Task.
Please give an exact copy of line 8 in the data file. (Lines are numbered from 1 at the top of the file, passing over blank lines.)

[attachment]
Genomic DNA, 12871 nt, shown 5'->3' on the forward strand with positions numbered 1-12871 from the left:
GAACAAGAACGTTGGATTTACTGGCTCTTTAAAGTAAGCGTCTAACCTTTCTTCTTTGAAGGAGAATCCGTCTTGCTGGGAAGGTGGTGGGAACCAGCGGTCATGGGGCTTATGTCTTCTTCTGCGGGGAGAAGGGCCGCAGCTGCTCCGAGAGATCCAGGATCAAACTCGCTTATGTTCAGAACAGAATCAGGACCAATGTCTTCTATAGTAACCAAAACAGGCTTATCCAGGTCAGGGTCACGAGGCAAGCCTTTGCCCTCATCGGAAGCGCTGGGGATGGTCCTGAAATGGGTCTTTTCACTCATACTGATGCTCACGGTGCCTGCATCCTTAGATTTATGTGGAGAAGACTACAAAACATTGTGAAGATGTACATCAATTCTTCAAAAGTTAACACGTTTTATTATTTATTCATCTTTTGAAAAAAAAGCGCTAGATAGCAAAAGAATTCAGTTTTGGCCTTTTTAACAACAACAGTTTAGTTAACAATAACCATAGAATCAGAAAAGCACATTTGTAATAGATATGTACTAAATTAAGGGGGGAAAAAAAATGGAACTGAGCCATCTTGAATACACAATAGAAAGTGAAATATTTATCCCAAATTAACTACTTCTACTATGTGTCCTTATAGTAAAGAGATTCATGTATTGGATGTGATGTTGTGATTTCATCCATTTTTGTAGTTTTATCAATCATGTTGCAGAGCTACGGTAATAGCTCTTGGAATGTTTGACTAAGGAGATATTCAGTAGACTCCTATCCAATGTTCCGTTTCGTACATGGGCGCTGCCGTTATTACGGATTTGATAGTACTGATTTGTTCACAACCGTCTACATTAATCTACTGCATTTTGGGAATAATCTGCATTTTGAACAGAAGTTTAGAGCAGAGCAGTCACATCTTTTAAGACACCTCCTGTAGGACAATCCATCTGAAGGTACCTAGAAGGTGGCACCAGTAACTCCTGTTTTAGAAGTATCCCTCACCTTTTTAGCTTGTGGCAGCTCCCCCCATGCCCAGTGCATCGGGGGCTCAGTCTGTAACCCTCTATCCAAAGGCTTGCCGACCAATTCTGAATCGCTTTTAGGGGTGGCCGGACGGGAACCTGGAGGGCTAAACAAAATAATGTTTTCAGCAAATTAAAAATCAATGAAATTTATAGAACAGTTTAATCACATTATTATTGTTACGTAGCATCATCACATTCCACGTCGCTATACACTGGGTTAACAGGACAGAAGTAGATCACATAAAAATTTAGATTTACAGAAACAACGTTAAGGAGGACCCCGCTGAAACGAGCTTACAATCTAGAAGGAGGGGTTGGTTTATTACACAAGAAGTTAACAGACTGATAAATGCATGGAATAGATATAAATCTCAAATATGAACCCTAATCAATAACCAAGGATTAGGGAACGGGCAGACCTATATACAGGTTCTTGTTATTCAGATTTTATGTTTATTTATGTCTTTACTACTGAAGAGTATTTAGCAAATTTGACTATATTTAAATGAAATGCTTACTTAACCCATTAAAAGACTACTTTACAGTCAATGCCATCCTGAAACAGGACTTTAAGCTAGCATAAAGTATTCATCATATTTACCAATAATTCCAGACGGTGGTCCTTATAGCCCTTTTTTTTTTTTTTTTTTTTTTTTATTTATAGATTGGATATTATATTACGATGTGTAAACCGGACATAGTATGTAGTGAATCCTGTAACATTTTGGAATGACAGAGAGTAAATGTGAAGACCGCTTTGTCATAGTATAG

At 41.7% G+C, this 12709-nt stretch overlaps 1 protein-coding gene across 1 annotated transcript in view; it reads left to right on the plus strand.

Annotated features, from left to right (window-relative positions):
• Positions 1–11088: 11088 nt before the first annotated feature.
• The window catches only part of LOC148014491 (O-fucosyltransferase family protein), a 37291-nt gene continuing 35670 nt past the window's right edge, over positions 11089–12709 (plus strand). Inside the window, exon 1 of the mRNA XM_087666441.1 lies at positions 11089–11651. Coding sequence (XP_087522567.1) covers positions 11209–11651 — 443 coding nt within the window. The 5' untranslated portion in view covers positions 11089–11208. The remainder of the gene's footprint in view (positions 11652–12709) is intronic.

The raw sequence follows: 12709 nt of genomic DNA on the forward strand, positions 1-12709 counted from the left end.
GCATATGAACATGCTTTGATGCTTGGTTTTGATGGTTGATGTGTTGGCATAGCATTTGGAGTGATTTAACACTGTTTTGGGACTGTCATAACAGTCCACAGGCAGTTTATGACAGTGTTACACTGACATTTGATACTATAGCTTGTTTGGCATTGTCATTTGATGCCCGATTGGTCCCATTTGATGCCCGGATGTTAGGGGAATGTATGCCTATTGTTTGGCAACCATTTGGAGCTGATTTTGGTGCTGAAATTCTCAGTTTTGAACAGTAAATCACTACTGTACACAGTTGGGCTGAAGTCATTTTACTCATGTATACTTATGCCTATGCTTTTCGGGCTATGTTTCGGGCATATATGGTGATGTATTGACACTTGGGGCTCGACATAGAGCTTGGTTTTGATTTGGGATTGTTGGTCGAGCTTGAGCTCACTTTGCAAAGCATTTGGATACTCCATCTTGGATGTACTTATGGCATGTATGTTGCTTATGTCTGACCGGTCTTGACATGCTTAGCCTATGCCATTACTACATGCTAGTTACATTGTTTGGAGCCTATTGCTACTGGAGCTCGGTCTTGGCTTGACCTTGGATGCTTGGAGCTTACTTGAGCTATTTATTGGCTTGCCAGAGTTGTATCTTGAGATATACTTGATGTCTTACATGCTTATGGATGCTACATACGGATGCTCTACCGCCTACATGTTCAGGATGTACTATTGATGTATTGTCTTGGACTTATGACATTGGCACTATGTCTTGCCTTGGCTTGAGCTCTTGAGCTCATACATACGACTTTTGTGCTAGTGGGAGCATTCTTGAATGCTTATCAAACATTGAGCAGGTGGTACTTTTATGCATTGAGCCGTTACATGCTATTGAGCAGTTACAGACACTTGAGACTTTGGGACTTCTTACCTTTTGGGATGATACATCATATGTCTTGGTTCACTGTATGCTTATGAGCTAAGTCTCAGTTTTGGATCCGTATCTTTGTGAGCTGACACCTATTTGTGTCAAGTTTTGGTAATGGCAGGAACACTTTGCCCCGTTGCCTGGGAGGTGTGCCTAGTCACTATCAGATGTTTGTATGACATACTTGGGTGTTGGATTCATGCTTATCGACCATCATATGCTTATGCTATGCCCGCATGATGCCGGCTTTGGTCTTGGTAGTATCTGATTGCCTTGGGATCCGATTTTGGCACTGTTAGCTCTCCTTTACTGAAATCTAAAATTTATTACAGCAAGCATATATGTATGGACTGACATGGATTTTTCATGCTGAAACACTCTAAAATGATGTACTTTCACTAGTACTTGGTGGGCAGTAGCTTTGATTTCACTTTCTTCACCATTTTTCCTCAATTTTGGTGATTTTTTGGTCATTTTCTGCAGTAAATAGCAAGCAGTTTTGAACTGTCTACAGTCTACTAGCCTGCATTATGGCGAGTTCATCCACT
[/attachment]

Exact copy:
GCATATGAACATGCTTTGATGCTTGGTTTTGATGGTTGATGTGTTGGCATAGCATTTGGAGTGATTTAACACTGTTTTGGGACTGTCATAACAGTCCACAGGCAGTTTATGACAGTGTTACACTGACATTTGATACTATAGCTTGTTTGGCATTGTCATTTGATGCCCGATTGGTCCCATTTGATGCCCGGATGTTAGGGGAATGTATGCCTATTGTTTGGCAACCATTTGGAGCTGATTTTGGTGCTGAAATTCTCAGTTTTGAACAGTAAATCACTACTGTACACAGTTGGGCTGAAGTCATTTTACTCATGTATACTTATGCCTATGCTTTTCGGGCTATGTTTCGGGCATATATGGTGATGTATTGACACTTGGGGCTCGACATAGAGCTTGGTTTTGATTTGGGATTGTTGGTCGAGCTTGAGCTCACTTTGCAAAGCATTTGGATACTCCATCTTGGATGTACTTATGGCATGTATGTTGCTTATGTCTGACCGGTCTTGACATGCTTAGCCTATGCCATTACTACATGCTAGTTACATTGTTTGGAGCCTATTGCTACTGGAGCTCGGTCTTGGCTTGACCTTGGATGCTTGGAGCTTACTTGAGCTATTTATTGGCTTGCCAGAGTTGTATCTTGAGATATACTTGATGTCTTACATGCTTATGGATGCTACATACGGATGCTCTACCGCCTACATGTTCAGGATGTACTATTGATGTATTGTCTTGGACTTATGACATTGGCACTATGTCTTGCCTTGGCTTGAGCTCTTGAGCTCATACATACGACTTTTGTGCTAGTGGGAGCATTCTTGAATGCTTATCAAACATTGAGCAGGTGGTACTTTTATGCATTGAGCCGTTACATGCTATTGAGCAGTTACAGACACTTGAGACTTTGGGACTTCTTACCTTTTGGGATGATACATCATATGTCTTGGTTCACTGTATGCTTATGAGCTAAGTCTCAGTTTTGGATCCGTATCTTTGTGAGCTGACACCTATTTGTGTCAAGTTTTGGTAATGGCAGGAACACTTTGCCCCGTTGCCTGGGAGGTGTGCCTAGTCACTATCAGATGTTTGTATGACATACTTGGGTGTTGGATTCATGCTTATCGACCATCATATGCTTATGCTATGCCCGCATGATGCCGGCTTTGGTCTTGGTAGTATCTGATTGCCTTGGGATCCGATTTTGGCACTGTTAGCTCTCCTTTACTGAAATCTAAAATTTATTACAGCAAGCATATATGTATGGACTGACATGGATTTTTCATGCTGAAACACTCTAAAATGATGTACTTTCACTAGTACTTGGTGGGCAGTAGCTTTGATTTCACTTTCTTCACCATTTTTCCTCAATTTTGGTGATTTTTTGGTCATTTTCTGCAGTAAATAGCAAGCAGTTTTGAACTGTCTACAGTCTACTAGCCTGCATTATGGCGAGTTCATCCACT